My name is Sheila Johnson, and this is my husband, Paul. We have attended New Hope Christian Fellowship (Simi Valley 2 Foursquare Church) in Simi Valley, Calif., since 1996. We have four children: Philip (35), Randy (31), William (21) and Jocelyn (17); and two grandchildren: Carter (3) and Caili (1). We are very involved in Alpha ministry in our community as well as other outreaches, such as Christian Legal Aid of Los Angeles and Reasons to Believe.
This past summer, along with other believers, we conducted 30 days of prayer, praise, worship and declaring the gospel in what is known as “the Wash”—an arroyo that winds its way through Ventura County. Many homeless people lived in this area at the time. (The county has since forced this tent community to leave.)
The outreach in the Wash all started on Monday nights with a small group of us from different churches meeting and praying for a couple hours before the weekly opening of our food pantry at New Hope Christian Fellowship. We were seeking what God would have us do about the homeless in our community.
Simi Valley is surrounded by hills and mountains where the homeless can be found living in tents. But the area we focused on was the Wash, the twisting waters of which eventually empty into the Pacific Ocean.
Drug and alcohol addictions, mental illness, economic upheaval, broken families and abuse—the things of this world sent these individuals there. As I sat in this inter-denominational group of like-hearted Christians, I wondered what I could possibly do. The problem seemed so big.
Then, during one of these meetings, a verse came back to me. A number of years ago, while seeking God’s call on my life, I heard in a dream, “Jeremiah 22:16.” There was no visual, just the words, “Jeremiah 22:16.” The reference to this verse kept repeating in my sleep until I woke up. I looked it up: “ ‘He defended the cause of the needy and afflicted, and so all went well. Is this not what it means to know me?’ declares the Lord” (NIV). I was astounded.
One of the women in our group said she thought God wanted us to go down into the Wash for 30 days of prayer, praise and worship; He wanted us to bind up the brokenhearted, heal the sick, free the captives, give rest to the weary and hope to the hopeless. We would set up a tent and declare Jesus in this community.
We all said how impossible this idea seemed. We reasoned the Park District would never let us have an event in the Wash. We knew, however, that if it couldn’t be done in our own strength and abilities, then it must be God.
So we laid down our reputations and began to get the word out, believing God would make it happen. It would be called The Event at the Tent, and a Facebook event page was set up.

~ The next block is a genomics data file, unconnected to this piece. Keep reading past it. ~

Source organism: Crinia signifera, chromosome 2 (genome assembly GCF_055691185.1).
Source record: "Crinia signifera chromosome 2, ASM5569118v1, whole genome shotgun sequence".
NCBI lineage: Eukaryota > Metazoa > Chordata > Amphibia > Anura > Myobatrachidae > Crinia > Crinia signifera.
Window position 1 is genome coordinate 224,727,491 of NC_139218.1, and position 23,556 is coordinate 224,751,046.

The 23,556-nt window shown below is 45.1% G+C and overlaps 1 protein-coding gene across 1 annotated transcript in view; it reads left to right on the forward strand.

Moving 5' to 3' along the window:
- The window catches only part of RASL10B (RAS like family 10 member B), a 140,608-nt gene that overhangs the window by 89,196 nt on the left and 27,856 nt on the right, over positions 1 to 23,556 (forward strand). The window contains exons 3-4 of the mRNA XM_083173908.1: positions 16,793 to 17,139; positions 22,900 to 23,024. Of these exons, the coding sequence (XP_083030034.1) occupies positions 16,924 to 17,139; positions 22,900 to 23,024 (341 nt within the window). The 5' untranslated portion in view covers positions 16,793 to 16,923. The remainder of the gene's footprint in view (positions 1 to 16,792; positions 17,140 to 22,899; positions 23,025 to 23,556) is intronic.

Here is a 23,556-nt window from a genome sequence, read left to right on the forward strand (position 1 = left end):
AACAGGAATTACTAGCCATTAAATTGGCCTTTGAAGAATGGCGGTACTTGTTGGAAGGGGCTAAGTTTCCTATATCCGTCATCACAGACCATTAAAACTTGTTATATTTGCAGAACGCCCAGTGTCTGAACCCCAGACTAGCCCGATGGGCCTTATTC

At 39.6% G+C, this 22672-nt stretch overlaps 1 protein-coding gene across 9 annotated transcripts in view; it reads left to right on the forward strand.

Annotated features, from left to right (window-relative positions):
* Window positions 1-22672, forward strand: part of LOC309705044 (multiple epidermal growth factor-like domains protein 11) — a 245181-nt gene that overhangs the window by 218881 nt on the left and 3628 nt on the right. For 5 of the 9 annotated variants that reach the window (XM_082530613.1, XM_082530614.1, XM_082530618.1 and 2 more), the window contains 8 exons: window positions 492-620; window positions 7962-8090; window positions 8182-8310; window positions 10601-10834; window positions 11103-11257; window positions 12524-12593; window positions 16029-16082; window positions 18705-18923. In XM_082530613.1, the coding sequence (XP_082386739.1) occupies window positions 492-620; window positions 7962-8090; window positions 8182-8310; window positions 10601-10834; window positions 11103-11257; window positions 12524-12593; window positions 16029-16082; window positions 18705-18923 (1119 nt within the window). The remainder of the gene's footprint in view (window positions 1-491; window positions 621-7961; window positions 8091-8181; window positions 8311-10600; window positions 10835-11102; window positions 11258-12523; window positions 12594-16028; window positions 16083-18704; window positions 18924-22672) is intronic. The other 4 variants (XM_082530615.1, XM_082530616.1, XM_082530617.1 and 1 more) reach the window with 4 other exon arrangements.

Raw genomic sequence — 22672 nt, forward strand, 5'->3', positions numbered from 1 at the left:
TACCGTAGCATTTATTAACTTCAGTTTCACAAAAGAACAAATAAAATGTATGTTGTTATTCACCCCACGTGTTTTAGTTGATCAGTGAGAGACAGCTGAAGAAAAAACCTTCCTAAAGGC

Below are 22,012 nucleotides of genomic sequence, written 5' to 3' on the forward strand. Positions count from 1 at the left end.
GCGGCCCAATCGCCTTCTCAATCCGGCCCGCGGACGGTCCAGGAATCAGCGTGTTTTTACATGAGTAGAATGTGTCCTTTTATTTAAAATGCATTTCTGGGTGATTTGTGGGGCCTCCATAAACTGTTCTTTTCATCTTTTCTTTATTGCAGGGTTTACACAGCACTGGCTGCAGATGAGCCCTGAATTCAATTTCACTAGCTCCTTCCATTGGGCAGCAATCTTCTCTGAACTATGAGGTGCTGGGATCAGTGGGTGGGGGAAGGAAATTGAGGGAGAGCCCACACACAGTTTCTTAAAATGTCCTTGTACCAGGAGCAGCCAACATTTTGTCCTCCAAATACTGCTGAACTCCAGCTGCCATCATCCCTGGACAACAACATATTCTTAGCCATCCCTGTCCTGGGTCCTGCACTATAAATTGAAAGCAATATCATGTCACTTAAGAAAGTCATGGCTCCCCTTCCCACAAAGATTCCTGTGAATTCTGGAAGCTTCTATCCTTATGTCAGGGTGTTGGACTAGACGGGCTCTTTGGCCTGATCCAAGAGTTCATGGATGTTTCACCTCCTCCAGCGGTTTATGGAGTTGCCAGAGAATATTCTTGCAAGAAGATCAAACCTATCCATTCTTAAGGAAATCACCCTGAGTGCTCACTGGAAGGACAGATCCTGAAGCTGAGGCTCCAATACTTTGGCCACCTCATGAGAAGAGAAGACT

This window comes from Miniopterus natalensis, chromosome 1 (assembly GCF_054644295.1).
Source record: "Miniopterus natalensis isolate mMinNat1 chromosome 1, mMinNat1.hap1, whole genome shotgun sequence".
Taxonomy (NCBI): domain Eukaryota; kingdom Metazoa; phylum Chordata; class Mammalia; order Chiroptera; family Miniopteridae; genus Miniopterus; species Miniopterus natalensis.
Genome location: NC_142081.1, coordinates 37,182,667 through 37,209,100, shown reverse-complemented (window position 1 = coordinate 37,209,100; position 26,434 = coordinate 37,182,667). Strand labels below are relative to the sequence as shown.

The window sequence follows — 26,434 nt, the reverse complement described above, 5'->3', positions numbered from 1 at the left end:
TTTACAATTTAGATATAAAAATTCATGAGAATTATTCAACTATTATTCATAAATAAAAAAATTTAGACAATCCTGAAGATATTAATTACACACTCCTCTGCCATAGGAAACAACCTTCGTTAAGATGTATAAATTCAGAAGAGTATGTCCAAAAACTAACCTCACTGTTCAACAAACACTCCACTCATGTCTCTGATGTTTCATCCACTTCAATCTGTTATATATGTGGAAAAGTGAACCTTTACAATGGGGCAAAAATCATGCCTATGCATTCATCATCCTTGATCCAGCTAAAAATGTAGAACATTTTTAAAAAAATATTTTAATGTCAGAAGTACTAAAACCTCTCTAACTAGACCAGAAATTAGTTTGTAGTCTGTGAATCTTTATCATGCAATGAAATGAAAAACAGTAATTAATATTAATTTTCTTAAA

Resources came together. A small stage was built, and a sound system, generator, tent making materials and chairs were donated. Finally, several days before it was to begin, the first miracle: the Parks District gave us a 30-day permit!
We set up our open-air tent structure on an abandoned model plane flying/landing strip next to the Wash. On a hill behind us, we could see tent dwellers under the trees. We knew more were living in this tent village on the ridge and along the Wash.
On June 11, The Event at the Tent started, and we were loud enough to be heard by the tent dwellers around us. A few of them ventured near but stayed around the outskirts. Then more and more came, and they moved closer and closer in.
Believers from all over came to help: evangelists, outreach groups, musicians, students, prayer warriors, youth groups and pastors. Gifts were released and blessings flowed, especially among our youth. Hearts were changed. Working together from many church backgrounds, we really became the church, as in the book of Acts.
How interesting that our Lord would have us on a landing strip, where His Spirit could “land” next to the Wash, and where the lost could be washed and made clean by the blood of the Lamb!
God is moving. He is changing hearts—not only the hearts of our homeless community, but also our hearts. He said to go out into the roads and along the hedges, and compel them to come in, so that His house would be full (see Luke 14:23). He also said that what you do to any of the least of these, you do for Him (see Matt. 25:40).
The 30 days ended. People experienced new birth in Christ, healings, restoration and hope. There were baptisms, both by water and in the Holy Spirit. We made friends and found mothers, fathers, sisters, brothers, daughters and sons living in the Wash. We couldn’t leave our friends. So we started conducting Bible studies, and provided dinners and rides to church.
We also brought the Alpha course down into the Wash. The first night of Alpha was in July. One of the homeless carved out a “sanctuary” under some of the trees and brought down the cross, stage and chairs. There we had a meal and talked on the subject, “Who is Jesus?”
Now that the county has forced the homeless to leave the Wash, we are most concerned about shelter. We are praying for the next thing the Lord would have us do. But we will continue our ministry with great anticipation of the fruit of God’s hand at work in Simi Valley!